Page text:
Ní Riain: Celtic
By: Manuel Montes.
Celtic Soul. Thus is the latest album by Irish singer Nóirín Ní Riain called, an already legendary artist in her homeland because of her extraordinary performances of religious music.
Nóirín was born in Caherconlish, in County Limerick, Ireland. From her time as a student, at the University College of Cork, she felt firmly attracted to ancient music and most specifically to religious music. He gained an M.A. degree with a paper about the religious songs sung in Irish, introducing her into a marvellous world that continues to amaze her.
It was her university research what put her in contact with the most orthodox roots in this field, allowing her to an unprecedented access to a great deal of written and musical material. From her experience a couple of specialized books, as well as several articles, cropped up. In this sense, her scholarly work has not ceased, since her latest reference work, dealing with Gregorian chants, was published quite recently.
Nóirín has also used her musical and artistic education for something more than merely write. Thus, she recorded three albums with the Benedictine monks from Glenstal Abbey (Seinn Aililiu, Caoineadh na Maighdine, and Good People All), as a further side of her valuable task of divulgation and preservation of Irish religious music. Her fascination for the ancient songs of her country and the fortunate fact that her mentor, professor Pilip Ó Laoghaire, was an expert compilator of this kind of material, provided her with an enormous traditional background that she has not hesitated to make known even outside her frontiers.
Her cultural work in search for the preservation of the Irish musical wealth has been acknowledged by the government of her country, that has named her as an official representative for different events overseas in several occasions. In some of such occurrences, Nóirín travelled to India, where she has found many contact points between the Hindi and the Irish tradition. In this sense, the artist has learned many songs in the Hindi language, influences that can be detected in Celtic Soul.
No wonder Nóirín, with her special interest in the religious aspects of music, her spirituality and her personal basis, has found in both kinds of music, the Irish and the Hindi types, contact points that she has at once transferred to her performances. The artist, on the other hand, uses Hindi traditional instruments like the Shruti boxes or the Surpeti, a sort of harmonium.
En 1989, in Costa Rica, Nóirín was selected to musically present to the Dalai Lama, during an interreligious conference. She also released Stór Amharán: A Wealth of Songs from Irish Tradition and Vox de Nube. Later, in 1992, she would have a main role in the performance of Ordo Virtutum, a work by Middle Ages author Hildegard von Bingen. This same year she represented Ireland at the summit at Río de Janeiro, organized by the United Nations (where she performed in the closing session before the Religious and Spiritual Leaders of the World). In 1994, Nóirín released Soundings: Spiritual Songs from Many Traditions, which emphasized the great interest of the singer for this kind of music. Meditation in Wort und Klang, also from 1994, showed us once again the best Nóirín. Already in 1995, she participated again in a summit of the United Nations, this time in Copenhagen, as well as in a conference on women which took place in Beijing, China.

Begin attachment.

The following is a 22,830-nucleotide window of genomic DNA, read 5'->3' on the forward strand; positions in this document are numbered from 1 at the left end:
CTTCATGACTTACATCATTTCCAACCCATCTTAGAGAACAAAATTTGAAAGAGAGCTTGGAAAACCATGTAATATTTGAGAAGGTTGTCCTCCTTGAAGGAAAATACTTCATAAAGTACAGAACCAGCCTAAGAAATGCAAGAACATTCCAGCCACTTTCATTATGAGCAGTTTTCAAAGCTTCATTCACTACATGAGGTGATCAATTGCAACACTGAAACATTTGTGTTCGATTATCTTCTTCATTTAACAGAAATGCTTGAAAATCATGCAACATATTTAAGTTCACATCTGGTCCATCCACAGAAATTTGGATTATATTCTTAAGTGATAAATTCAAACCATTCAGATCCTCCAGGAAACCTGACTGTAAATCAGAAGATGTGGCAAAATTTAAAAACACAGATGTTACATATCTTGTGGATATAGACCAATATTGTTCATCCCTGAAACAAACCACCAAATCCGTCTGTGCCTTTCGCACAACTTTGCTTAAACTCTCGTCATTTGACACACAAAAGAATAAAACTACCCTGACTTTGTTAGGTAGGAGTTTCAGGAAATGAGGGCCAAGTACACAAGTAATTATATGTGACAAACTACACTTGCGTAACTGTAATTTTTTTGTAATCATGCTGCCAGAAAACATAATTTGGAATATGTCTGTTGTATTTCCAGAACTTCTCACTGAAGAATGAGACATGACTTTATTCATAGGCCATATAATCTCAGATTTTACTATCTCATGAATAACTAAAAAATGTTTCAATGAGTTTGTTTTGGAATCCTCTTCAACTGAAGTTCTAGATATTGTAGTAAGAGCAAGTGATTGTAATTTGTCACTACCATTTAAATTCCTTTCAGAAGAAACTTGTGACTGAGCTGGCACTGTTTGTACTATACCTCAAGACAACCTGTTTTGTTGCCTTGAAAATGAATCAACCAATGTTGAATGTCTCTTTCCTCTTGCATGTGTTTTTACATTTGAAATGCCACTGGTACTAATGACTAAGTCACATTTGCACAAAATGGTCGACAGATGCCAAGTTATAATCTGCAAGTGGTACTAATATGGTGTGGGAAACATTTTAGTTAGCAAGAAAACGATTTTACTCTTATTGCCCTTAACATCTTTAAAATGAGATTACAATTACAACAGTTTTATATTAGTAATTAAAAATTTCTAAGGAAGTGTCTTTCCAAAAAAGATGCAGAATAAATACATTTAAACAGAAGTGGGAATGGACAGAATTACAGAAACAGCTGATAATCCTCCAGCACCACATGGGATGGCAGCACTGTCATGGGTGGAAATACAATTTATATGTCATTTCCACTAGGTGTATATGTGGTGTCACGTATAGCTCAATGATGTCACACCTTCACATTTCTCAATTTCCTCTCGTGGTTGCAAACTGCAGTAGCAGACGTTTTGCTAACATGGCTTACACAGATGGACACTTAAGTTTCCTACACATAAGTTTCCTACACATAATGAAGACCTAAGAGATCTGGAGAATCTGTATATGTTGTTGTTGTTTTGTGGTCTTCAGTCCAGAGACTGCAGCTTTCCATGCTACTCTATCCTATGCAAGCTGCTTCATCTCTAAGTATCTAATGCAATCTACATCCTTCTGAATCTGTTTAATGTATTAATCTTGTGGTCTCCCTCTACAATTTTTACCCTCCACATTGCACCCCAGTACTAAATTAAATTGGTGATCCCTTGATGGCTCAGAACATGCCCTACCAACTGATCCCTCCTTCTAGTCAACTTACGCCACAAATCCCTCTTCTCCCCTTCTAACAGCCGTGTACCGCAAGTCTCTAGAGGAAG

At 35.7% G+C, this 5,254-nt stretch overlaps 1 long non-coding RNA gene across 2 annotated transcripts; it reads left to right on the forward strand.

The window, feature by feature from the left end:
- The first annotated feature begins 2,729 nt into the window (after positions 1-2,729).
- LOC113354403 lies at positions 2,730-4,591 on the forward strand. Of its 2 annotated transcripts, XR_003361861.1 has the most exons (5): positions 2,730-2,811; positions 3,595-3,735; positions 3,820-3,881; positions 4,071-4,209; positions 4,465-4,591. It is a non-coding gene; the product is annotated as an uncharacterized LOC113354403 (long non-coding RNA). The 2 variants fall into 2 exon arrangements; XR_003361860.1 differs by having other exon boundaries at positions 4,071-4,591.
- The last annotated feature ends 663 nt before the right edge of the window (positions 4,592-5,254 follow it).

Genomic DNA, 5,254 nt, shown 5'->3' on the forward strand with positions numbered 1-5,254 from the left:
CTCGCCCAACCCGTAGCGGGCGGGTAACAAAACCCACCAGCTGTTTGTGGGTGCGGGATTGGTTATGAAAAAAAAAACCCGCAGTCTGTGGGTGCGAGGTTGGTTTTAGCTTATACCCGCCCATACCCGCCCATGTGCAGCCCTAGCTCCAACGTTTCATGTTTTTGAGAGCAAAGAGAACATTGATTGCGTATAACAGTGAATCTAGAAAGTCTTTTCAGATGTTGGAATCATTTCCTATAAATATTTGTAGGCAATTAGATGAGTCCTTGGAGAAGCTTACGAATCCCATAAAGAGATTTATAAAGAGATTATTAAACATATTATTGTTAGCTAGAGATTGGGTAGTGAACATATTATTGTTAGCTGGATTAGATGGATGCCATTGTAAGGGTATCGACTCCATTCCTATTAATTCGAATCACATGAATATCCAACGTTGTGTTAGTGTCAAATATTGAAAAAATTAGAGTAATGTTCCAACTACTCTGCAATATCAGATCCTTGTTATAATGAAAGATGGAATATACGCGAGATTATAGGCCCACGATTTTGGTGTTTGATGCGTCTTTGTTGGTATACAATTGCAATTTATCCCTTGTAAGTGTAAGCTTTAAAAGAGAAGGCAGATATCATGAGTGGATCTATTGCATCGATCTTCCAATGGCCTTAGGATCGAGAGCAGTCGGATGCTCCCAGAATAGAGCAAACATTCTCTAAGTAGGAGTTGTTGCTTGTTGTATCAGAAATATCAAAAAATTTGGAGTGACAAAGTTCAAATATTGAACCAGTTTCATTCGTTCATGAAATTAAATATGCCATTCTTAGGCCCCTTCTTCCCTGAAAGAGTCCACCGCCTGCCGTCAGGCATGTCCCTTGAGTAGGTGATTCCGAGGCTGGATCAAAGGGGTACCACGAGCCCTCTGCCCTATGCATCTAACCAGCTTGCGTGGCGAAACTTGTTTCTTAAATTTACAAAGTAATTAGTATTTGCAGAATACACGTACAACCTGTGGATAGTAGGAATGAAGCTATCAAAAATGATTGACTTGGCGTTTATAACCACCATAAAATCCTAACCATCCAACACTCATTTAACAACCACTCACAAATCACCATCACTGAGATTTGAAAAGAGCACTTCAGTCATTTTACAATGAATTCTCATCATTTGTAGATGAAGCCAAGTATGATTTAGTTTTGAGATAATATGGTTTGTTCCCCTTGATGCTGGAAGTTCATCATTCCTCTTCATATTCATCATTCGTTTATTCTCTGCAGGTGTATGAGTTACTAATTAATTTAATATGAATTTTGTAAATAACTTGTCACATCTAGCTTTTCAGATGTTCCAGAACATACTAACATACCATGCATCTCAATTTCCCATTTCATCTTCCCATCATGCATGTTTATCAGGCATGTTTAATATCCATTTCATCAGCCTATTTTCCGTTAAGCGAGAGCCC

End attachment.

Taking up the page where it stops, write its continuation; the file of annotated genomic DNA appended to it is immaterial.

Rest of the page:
Her relationship with the Paul Winter Consort started approximately a decade ago. The performances of the band for the summer and winter solstices at the New York cathedral of St. John The Divine impressed her greatly, in such a way that a lasting friendship began then, both at a personal and at a musical level.
Nóirín and the Paul Winter Consort have given several live concerts jointly, both during the wonderful solstices and in other occasions. After recording in 1993 a live album (Solstice Live!), Celtic Soul (1996) has become the new album by Nóirín where the Paul Winter Consort and other friends have a special relevance.
In this album the songs in Gaelic and Hindi intertwine in an extraordinary way, displaying the most spiritual side of the singer, yet with a sensitivity that will no doubt attract a much more varied audience than that of her former works. The themes are traditional, drawn from the apparently unending Irish source. Even though the most festive and popular aspect of Irish music has already been divulged in its manifold shapes by other bands and artists, Nóirín's work performing religious and spiritual songs, much less popularized, fills a very important gap.
Celtic Soul was recorded at Paul Winter's studio, in Connecticut, as well as at a Shaker chapel from New Hampshire. In the album, Nóirín sings from the deepest inner self of her soul, stirring and thrilling us with each note. The Celtic tradition, always present, gives us in this work a different side of its unending wealth. With the presence, furthermore, of a couple of Hindi songs, we will discover how this Celtic tradition appears to fit with the image of an eternal Buddha in meditative contemplation.
The vocal virtuosity of this Irish artist will no doubt take us to the motto of this album: "There is but one history, and that is the soul's" (W.B. Yeats).
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